No appetite for change

Never the most fashionable of brands, KFC has weathered the healthy living debate in the UK by sticking to its guns while high street rivals dithered, says Mark Choueke

When KFC brand manager Matthew Critchley left the fast-food company (MW last week) there were fears of a continuation in the recent trend of control being wrested away from the UK team and returned to parent company Yum! Brands in the US.

These worries may be confirmed when it becomes clear whether Critchley is to be replaced and, if so, where his replacement will come from. Claire Harrison-Church, KFC marketing director for four years, was replaced by Australian Jennelle Tilling last November after US KFC chiefs flew UK marketing executives to the US. They were taken to task over what bosses saw as a disappointing advertising campaign – the “Soul Food” work created by Bartle Bogle Hegarty.

A UK insider confirms that although KFC is continuing its expansion on these shores, the culture of KFC UK being allowed almost complete autonomy is changing. The source says: “Traditionally, KFC has left each of its markets well alone. But despite us having a great sales year here, it has opted to take more control over the past 12 months.”

Mintel figures released in March 2006 confirm KFC has reason to celebrate recent sales success. Regardless of a fundamental consumer shift towards healthy eating habits, the fried chicken takeaway and restaurant market has out-performed the burger bar market, which has suffered from being the focal point of the backlash against fast food.

In the same way that McDonald’s typifies the burger market, KFC is the dominant brand in the chicken sector. Smaller, regional rivals do not provide serious competition. True, Nando’s is an emerging force, albeit with a more upmarket positioning.

The obesity debate, together with the threat of Avian flu, has failed to halt the growth of the 1bn chicken market, which has seen an impressive real-term increase of 32% in sales since 2000, double the equivalent figure for burgers, according to Mintel. Menu development and innovation has proved easy in the fried chicken market with dishes such as wraps, strips, salads and coatings largely satisfying consumers looking for an inexpensive, tasty but “healthier” meal.

The KFC brand is well known to Britons, having been in the UK since 1965. Today, there are 635 KFC UK outlets, of which 282 are company-owned and the rest franchised. The company claims total sales of about 520m in the UK and Ireland, and though soft drinks reportedly account for 20% of turnover in a typical KFC restaurant, a wide range of meal deals is offered.

In 2005 the brand spent 17.7m on advertising and promotion – an increase of 26% on the 2001 spend – more than half of which was on television ads. One advertising executive with extensive experience of the fast-food sector says: “KFC’s ad spend alone makes it an attractive account to have, but there is also the fact that the company’s sales seem to have held up quite robustly.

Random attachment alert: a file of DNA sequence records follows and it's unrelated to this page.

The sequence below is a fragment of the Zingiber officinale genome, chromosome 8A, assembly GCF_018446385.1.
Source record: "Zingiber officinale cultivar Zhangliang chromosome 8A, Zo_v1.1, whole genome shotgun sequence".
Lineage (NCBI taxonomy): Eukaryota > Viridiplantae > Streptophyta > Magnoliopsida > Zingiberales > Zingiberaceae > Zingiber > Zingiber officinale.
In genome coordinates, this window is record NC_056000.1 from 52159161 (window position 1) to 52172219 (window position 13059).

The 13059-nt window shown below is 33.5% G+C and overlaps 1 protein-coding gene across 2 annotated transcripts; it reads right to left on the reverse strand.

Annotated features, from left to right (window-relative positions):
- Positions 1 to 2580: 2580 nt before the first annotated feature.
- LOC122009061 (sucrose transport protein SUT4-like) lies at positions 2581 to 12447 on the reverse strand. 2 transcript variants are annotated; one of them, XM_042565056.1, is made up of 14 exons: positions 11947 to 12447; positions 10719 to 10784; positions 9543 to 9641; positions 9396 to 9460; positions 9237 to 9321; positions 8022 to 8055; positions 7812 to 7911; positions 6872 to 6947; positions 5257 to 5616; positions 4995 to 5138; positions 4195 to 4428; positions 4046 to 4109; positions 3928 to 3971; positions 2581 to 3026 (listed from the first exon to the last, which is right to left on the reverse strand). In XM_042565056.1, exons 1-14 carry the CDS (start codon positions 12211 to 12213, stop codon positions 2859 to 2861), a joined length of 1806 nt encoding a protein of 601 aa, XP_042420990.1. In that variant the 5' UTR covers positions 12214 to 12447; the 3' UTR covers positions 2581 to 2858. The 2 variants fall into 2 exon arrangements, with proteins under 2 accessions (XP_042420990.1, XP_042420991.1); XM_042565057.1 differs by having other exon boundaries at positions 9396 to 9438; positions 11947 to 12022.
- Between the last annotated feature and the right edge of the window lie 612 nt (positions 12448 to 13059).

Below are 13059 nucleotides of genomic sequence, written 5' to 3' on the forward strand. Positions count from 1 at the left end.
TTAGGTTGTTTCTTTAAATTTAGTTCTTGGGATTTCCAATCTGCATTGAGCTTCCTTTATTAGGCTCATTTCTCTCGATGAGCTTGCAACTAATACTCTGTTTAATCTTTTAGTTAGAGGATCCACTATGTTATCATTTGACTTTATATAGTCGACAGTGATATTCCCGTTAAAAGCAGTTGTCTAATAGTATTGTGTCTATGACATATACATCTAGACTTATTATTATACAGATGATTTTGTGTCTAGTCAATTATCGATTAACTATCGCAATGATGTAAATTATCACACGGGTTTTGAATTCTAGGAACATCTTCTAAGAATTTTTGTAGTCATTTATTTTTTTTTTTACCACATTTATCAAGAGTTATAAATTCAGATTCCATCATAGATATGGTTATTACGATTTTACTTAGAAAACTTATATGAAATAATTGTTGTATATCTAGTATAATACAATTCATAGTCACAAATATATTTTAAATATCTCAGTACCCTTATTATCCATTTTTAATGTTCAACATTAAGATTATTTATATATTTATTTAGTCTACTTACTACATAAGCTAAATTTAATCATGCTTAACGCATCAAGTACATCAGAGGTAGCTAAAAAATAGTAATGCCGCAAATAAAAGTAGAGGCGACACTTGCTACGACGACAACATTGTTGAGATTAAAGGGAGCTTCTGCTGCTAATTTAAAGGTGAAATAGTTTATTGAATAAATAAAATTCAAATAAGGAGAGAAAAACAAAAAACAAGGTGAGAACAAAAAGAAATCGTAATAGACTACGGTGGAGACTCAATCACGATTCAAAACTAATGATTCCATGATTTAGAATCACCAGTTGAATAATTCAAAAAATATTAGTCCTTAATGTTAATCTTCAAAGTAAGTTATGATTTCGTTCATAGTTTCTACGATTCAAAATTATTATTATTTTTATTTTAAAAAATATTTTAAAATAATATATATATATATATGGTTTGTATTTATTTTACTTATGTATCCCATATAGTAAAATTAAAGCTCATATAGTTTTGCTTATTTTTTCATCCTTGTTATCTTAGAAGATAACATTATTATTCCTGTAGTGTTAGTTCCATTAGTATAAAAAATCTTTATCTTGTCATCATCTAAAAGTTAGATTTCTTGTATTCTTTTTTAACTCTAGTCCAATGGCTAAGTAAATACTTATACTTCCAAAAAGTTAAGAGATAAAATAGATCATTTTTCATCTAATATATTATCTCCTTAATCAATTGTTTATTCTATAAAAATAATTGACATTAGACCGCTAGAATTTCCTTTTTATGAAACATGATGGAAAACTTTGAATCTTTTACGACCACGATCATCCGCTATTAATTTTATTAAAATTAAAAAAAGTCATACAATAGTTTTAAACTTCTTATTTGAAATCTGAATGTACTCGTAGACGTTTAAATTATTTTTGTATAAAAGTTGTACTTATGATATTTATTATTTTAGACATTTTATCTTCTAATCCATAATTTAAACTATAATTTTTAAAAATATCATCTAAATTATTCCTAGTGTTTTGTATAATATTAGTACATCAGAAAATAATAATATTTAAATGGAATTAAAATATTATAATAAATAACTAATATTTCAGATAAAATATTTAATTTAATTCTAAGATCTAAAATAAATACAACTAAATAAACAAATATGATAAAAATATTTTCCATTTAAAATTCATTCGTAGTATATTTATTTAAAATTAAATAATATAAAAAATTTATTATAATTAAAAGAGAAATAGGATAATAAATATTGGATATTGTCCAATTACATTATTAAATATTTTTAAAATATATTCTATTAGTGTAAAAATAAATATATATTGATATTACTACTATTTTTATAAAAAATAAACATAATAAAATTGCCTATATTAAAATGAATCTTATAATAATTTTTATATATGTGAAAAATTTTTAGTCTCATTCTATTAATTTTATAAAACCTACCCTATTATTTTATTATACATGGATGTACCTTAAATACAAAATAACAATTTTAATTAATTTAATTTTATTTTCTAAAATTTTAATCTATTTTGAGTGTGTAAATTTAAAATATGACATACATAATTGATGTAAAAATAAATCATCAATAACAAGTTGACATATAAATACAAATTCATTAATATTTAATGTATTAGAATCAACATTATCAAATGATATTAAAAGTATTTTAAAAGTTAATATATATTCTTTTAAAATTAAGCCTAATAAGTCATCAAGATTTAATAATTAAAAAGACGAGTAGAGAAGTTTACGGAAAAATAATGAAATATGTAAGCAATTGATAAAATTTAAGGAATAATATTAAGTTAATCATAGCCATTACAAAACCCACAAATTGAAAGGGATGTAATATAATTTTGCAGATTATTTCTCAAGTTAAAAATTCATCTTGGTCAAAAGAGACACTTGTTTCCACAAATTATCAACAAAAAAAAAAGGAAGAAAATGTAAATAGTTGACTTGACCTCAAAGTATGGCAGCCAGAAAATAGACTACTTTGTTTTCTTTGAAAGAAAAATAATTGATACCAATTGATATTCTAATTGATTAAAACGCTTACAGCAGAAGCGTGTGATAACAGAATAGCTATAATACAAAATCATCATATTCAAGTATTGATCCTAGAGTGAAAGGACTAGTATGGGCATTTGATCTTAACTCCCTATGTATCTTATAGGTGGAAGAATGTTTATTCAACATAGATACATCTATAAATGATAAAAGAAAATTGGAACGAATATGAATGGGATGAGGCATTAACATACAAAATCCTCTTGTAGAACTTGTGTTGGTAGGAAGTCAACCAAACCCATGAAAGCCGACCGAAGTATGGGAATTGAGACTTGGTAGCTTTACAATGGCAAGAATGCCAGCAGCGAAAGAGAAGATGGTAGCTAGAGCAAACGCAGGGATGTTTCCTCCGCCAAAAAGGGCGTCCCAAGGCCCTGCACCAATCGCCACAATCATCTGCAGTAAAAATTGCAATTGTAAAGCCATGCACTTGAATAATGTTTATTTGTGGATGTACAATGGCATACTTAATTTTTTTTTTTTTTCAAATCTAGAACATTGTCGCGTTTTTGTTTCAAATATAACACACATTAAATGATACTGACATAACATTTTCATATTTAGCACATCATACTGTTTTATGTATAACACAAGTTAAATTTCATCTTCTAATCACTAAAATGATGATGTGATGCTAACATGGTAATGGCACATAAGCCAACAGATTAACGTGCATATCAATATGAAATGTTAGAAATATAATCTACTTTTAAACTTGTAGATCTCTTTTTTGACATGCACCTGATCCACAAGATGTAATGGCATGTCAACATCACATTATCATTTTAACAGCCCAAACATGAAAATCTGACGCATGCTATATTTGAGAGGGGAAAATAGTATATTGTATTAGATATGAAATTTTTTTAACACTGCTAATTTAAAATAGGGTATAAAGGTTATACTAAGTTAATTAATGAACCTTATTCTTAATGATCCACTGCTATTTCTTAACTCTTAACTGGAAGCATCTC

“I think the brand is seen by many as a bit grubby. Fast food is becoming like cigarettes in that nobody within agencies really wants to work on the brands. Let’s face it, it isn’t a particularly ground-breaking industry for good young marketers or creatives to get into. That said, cheap binge eating is never going to go away, so you could argue brands like KFC are here to stay.”

One branding consultant agrees that there is “no real excitement about the stale KFC brand”, but another agency source praises the fast-food giant for sticking to its brief and avoiding the “consumer confusion” McDonald’s has caused through constant changes to its menu.

The source says: “KFC has never deviated from its path. Even with new products it put chicken at the heart of everything. Others got scared and meandered all over the place. So you’ve got McDonald’s, with profits stemming largely from burger and drinks sales, messing around with salads and Indian food.”

The fast-food sector as a whole is facing all sorts of trouble, from a Jamie Oliver-inspired Government war on obesity, to a nation of mothers who wish to limit the salt and fat intake their families consume.

But observers feel KFC is doing what it can to keep the brand on the side of the new, healthy-living consumer – it was one of the first fast-food chains to ban smoking in the UK and has pledged to cut salt by 30% across all its products. According to analysts, the fried chicken sector will see the fastest growth within fast food as consumers increasingly view chicken as a healthy alternative to red meat.

Timeline
1890: Harland Sanders is born in Indiana, US.
1930: Sanders opens his first restaurant in a gas station in Kentucky.
1937: The Sanders Court & Caf?dds a motel and expands the restaurant to 142 seats.
1953: Sanders begins franchising his chicken business.
1964: Kentucky Fried Chicken has more than 600 franchised outlets in the US, Canada and England. Sanders sells his interest in the US company for $2m (1m) to a group of investors.
1969: The Kentucky Fried Chicken Corporation lists on the NY Stock Exchange.
1982: Kentucky Fried Chicken becomes a subsidiary of RJ Reynolds.
1986: PepsiCo acquires KFC from RJR Nabisco.
1997: PepsiCo spins off KFC, Taco Bell and Pizza Hut into Tricon Global Restaurants.
2002: Tricon changes its corporate name to Yum! Brands.

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